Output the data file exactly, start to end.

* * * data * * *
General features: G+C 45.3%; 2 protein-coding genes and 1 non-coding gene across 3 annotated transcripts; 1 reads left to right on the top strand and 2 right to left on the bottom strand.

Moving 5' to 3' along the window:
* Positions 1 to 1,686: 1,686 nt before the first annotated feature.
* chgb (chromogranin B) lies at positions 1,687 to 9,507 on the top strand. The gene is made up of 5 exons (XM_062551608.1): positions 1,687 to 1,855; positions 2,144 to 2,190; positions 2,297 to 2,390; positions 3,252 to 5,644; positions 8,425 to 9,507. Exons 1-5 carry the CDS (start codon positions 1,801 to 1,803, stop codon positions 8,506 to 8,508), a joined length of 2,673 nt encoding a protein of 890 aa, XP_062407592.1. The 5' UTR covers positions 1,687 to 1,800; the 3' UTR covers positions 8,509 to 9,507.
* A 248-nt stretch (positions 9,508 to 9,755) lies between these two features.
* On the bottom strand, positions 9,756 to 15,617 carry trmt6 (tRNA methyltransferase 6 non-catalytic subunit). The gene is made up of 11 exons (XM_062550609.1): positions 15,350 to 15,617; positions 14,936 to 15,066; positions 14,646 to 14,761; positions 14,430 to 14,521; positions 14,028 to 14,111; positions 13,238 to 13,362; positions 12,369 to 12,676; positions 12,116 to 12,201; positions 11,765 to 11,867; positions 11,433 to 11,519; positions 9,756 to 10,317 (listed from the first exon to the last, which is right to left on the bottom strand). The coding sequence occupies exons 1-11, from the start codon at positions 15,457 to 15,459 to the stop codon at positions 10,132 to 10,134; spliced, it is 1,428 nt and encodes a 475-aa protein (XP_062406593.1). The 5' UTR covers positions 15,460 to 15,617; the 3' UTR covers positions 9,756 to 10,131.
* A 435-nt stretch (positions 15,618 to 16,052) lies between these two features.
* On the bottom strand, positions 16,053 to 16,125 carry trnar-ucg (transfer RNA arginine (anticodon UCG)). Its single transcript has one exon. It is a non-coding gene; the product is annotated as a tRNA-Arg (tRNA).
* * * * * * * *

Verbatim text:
General features: G+C 45.3%; 2 protein-coding genes and 1 non-coding gene across 3 annotated transcripts; 1 reads left to right on the top strand and 2 right to left on the bottom strand.

Moving 5' to 3' along the window:
* Positions 1 to 1,686: 1,686 nt before the first annotated feature.
* chgb (chromogranin B) lies at positions 1,687 to 9,507 on the top strand. The gene is made up of 5 exons (XM_062551608.1): positions 1,687 to 1,855; positions 2,144 to 2,190; positions 2,297 to 2,390; positions 3,252 to 5,644; positions 8,425 to 9,507. Exons 1-5 carry the CDS (start codon positions 1,801 to 1,803, stop codon positions 8,506 to 8,508), a joined length of 2,673 nt encoding a protein of 890 aa, XP_062407592.1. The 5' UTR covers positions 1,687 to 1,800; the 3' UTR covers positions 8,509 to 9,507.
* A 248-nt stretch (positions 9,508 to 9,755) lies between these two features.
* On the bottom strand, positions 9,756 to 15,617 carry trmt6 (tRNA methyltransferase 6 non-catalytic subunit). The gene is made up of 11 exons (XM_062550609.1): positions 15,350 to 15,617; positions 14,936 to 15,066; positions 14,646 to 14,761; positions 14,430 to 14,521; positions 14,028 to 14,111; positions 13,238 to 13,362; positions 12,369 to 12,676; positions 12,116 to 12,201; positions 11,765 to 11,867; positions 11,433 to 11,519; positions 9,756 to 10,317 (listed from the first exon to the last, which is right to left on the bottom strand). The coding sequence occupies exons 1-11, from the start codon at positions 15,457 to 15,459 to the stop codon at positions 10,132 to 10,134; spliced, it is 1,428 nt and encodes a 475-aa protein (XP_062406593.1). The 5' UTR covers positions 15,460 to 15,617; the 3' UTR covers positions 9,756 to 10,131.
* A 435-nt stretch (positions 15,618 to 16,052) lies between these two features.
* On the bottom strand, positions 16,053 to 16,125 carry trnar-ucg (transfer RNA arginine (anticodon UCG)). Its single transcript has one exon. It is a non-coding gene; the product is annotated as a tRNA-Arg (tRNA).